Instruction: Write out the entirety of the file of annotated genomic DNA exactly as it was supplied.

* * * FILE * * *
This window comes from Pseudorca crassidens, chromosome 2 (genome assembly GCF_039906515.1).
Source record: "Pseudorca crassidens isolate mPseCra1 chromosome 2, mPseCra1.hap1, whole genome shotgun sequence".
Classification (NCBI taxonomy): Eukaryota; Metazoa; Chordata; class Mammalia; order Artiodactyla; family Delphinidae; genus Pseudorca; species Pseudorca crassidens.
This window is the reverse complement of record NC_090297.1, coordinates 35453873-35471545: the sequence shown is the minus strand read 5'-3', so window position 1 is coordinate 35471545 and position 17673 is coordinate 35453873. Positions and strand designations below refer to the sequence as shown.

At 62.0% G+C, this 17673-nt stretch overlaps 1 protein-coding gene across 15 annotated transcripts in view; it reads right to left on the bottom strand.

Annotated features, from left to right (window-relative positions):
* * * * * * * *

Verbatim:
This window comes from Pseudorca crassidens, chromosome 2 (genome assembly GCF_039906515.1).
Source record: "Pseudorca crassidens isolate mPseCra1 chromosome 2, mPseCra1.hap1, whole genome shotgun sequence".
Classification (NCBI taxonomy): Eukaryota; Metazoa; Chordata; class Mammalia; order Artiodactyla; family Delphinidae; genus Pseudorca; species Pseudorca crassidens.
This window is the reverse complement of record NC_090297.1, coordinates 35453873-35471545: the sequence shown is the minus strand read 5'-3', so window position 1 is coordinate 35471545 and position 17673 is coordinate 35453873. Positions and strand designations below refer to the sequence as shown.

At 62.0% G+C, this 17673-nt stretch overlaps 1 protein-coding gene across 15 annotated transcripts in view; it reads right to left on the bottom strand.

Annotated features, from left to right (window-relative positions):